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Ove Hoegh-Guldberg talks with ScienceWatch.com and answers a few questions about this month's New Hot Paper in the field of Multidisciplinary.
Hoegh-Guldberg Article Title: Coral reefs under rapid climate change and ocean acidification
Authors: Hoegh-Guldberg, O, et al.
Journal: SCIENCE
Volume: 318
Issue: 5857
Page: 1737-1742
Year: DEC 14 2007
* Univ Queensland, Ctr Marine Studies, St Lucia, Qld 4072, Australia.
* Univ Queensland, Ctr Marine Studies, St Lucia, Qld 4072, Australia.
* Univ Exeter, Sch Biosci, Marine Spatial Ecol Lab, Exeter EX4 4PS, Devon, England.
(addresses have been truncated)

 Why do you think your paper is highly cited?

The paper focuses on the issue of coral reefs and climate change, synthesizing our current understanding of past, present, and future trajectories for these biologically diverse marine ecosystems. I believe that this paper has attracted a lot of attention given the importance of coral reefs to over 100 million people worldwide, and given that the paper summarizes the latest science on how these ecosystems are and will be impacted by climate change.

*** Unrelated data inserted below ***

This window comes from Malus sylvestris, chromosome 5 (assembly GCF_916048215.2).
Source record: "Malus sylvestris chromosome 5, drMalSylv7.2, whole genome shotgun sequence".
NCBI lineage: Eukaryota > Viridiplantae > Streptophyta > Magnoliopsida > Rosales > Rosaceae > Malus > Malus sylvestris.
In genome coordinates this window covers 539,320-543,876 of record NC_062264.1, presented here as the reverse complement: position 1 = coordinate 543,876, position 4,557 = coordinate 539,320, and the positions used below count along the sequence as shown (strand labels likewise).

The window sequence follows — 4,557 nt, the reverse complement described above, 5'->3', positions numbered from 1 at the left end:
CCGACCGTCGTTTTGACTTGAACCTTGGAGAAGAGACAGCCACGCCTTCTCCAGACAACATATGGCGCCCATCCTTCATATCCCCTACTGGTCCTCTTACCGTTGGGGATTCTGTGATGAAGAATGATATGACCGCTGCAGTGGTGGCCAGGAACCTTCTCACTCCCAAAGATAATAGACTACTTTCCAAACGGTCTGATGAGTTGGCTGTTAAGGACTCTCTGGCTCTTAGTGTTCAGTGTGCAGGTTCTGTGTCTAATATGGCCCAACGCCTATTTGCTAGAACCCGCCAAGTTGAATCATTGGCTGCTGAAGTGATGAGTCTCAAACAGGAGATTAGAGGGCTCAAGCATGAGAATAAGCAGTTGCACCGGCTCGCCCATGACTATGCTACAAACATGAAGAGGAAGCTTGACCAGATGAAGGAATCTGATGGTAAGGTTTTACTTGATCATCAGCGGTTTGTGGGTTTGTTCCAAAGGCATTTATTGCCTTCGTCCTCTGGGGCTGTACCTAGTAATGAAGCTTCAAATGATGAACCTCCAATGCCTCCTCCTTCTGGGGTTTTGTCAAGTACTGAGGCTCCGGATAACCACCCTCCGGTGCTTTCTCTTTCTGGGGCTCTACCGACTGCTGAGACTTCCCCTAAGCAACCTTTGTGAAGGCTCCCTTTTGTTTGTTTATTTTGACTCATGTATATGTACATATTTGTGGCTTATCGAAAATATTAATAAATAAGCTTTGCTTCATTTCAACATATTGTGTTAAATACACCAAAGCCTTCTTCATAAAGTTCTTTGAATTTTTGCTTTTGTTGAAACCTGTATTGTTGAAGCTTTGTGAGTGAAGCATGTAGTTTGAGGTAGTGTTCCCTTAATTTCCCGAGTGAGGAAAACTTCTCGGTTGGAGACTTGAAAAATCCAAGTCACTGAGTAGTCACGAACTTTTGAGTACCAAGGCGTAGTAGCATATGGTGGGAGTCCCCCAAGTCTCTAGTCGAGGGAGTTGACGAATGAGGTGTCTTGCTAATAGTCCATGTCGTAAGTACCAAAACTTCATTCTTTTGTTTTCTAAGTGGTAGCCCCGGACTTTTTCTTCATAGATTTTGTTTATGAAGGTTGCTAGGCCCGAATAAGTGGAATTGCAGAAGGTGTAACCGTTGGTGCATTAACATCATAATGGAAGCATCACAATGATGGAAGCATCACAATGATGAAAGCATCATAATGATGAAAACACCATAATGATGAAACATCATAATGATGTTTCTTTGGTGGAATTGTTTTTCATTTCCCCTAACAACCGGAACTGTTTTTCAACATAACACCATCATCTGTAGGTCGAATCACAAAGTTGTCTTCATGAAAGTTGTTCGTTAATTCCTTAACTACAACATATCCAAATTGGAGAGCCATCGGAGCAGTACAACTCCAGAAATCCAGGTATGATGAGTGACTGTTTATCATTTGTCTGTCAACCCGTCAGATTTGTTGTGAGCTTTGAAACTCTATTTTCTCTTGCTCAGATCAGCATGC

The paper has also had policy significance, in that it has contributed to the debate on the stabilization targets for atmospheric carbon dioxide. In the latter case, it makes the point very plainly that exceeding atmospheric carbon dioxide levels of more than 450 parts per million (ppm) will trigger the loss of coral reefs (and a lot more).

 Does it describe a new discovery, methodology, or synthesis of knowledge?

Primarily, it is a synthesis of the science gained over the past decade, which has been marred by the increasing destruction of reefs by rapid anthropogenic climate change. In addition to the loss of Arctic sea ice, coral reefs represent an early example of the scale and intensity with which climate is likely to affect natural ecosystems and processes everywhere.

"In addition to the problems of reducing emissions, there will almost certainly be major changes to natural ecosystems, such as coral reefs..."

One of the major outcomes of the paper is the conclusion—convincingly, we would argue—that increasing carbon dioxide levels above 450 ppm will cause coral-dominated reef ecosystems to disappear. Synthesizing the available science and coming to this conclusion (i.e., 450 ppm is the absolute upper limit for stabilization) has not been done in a single place before.

 Would you summarize the significance of your paper in layman's terms?